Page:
Anyway, after I’ve thought about the big picture, I consider the issue of specific vocabulary – and new vocabulary. Specifically, I glance at the “frequency” lists and see if there’s something I really need to incorporate … at the same time, though, I try not to include a lot of new words.

If you remember our discussion of the independent, instructional, and frustration reading levels, you’ll realize that one historic problem for Latin teachers, as a profession, is that we try to “introduce” too many words, too fast. We forget that “introduction” and “mastery” are not the same thing, even if Latin and Greek actually are (or “is”), according to my former student. A quick look over Diederich’s frequency list turns up some interesting categories and specific words that I’ll discuss in the next post.

Sometimes a key word suggests a key plot turn: for example, in another story I shared earlier, I had been thinking that Caius should just be beaten by his dad until I happened to see the word bōs on the list.  At almost the same time, I got an email from faithful reader Laura G about her work with animal fables. And yes, you’ll find out soon why Caius’ mom was so determined to use Fortunāta, bōs placida, to punish her son … and how on earth you actually would use a cow to punish someone! 🙂

First, though, we’ll consider the words we’d need to use in our new story. As you’ll remember from yesterday, the scenario is:

  1. Valerius and Caelia are angry at Lucius for … whatever happened at school;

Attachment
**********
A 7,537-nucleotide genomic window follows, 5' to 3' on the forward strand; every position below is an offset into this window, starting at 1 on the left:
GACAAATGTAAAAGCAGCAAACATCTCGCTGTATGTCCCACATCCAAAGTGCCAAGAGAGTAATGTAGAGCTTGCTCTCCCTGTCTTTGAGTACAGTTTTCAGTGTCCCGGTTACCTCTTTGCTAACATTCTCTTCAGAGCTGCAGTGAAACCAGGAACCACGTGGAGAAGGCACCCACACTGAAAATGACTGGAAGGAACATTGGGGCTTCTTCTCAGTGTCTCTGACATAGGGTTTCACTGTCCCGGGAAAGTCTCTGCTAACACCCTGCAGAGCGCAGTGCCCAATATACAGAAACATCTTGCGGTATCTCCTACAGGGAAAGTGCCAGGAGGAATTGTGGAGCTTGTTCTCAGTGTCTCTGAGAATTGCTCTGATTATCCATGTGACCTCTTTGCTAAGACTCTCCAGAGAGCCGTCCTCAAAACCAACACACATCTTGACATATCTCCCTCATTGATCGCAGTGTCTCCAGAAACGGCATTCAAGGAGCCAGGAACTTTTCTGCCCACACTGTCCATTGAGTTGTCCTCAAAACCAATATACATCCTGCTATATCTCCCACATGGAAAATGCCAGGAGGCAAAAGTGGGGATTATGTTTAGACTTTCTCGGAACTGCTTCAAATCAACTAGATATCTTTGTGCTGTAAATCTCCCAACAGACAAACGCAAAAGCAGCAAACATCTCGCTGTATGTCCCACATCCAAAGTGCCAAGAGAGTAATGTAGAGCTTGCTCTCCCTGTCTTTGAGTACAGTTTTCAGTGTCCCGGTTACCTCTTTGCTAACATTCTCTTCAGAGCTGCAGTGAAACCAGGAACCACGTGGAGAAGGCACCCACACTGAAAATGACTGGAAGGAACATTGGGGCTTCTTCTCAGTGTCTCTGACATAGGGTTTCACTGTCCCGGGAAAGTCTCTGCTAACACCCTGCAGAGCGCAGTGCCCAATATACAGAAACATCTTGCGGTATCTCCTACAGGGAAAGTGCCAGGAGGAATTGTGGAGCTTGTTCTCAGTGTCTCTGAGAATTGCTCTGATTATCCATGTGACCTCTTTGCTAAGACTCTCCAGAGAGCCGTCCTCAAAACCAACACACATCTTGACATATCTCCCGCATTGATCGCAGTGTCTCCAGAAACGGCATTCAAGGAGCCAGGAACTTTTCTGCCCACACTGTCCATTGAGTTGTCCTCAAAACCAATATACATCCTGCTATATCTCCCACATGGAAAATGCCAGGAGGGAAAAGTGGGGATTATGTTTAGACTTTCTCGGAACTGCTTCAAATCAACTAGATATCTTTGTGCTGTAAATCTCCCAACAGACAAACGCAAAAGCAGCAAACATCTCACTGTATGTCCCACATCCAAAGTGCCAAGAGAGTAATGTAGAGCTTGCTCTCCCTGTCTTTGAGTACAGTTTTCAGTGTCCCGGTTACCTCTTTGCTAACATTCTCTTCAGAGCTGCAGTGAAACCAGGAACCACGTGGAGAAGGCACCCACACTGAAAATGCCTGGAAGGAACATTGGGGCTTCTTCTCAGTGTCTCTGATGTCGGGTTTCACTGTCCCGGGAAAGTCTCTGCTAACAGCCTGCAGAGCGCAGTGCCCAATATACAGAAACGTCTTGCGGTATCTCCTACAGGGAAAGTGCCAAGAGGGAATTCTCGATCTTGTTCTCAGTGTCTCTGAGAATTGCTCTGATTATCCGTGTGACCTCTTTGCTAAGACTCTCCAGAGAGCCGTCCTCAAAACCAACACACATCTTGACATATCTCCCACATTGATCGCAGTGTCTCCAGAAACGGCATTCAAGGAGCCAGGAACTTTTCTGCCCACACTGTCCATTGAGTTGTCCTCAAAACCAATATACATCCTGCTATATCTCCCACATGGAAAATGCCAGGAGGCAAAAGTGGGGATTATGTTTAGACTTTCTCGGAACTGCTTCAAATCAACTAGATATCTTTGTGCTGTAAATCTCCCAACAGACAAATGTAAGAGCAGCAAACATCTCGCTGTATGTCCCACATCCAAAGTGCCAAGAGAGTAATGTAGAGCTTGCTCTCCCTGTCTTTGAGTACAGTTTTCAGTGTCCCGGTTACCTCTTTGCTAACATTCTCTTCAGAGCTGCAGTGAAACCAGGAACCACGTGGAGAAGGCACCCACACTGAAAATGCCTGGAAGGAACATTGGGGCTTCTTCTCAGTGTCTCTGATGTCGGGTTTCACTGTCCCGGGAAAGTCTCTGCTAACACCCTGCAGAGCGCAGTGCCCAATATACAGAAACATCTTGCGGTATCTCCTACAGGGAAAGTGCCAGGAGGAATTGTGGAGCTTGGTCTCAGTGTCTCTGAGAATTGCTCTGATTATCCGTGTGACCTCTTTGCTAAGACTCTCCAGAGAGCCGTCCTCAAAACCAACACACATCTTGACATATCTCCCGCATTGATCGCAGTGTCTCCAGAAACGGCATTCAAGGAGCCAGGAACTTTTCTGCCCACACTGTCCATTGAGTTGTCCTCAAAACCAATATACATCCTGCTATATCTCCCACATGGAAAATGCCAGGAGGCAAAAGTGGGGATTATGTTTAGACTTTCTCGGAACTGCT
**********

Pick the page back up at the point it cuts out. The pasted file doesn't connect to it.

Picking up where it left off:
2. Lucius’ sisters are delighted that their brother got in trouble … he’s a goody-goody and rarely gets in trouble, which only makes them hate him more of course;
  3. The children are sent to bed so Valerius and Caelia can receive their guests;
  4. The dinner guests eat and drink in appropriate Roman style (but not the way it happens in the movies!);
  5. They’re interrupted by the mouse, who comes forth boldly to steal some food;
  6. The mustēla chases the mouse;
  7. Chaos ensues; and
  8. One of the children saves the day somehow, earning praise.

So, obviously, one of our first steps is to name the mūs and the mustēla. I envision a boy-mouse and a girl-weasel, just because of the expected genders of both words. I also want something that either fits well with the personalities one would associate with each animal, or else is comically inappropriate … probably the latter for the mouse. Since Minimus (link) is already taken, how about Maximus? No; that’s too silly. Fortissimus? Maybe … but not quite. I also like little allusions, when possible, to Latin literature; of course, the whole Greco-Roman literary tradition is all about allusion, so it seems appropriate. Rīdiculus! Rīdiculus mūs would be perfect! 🙂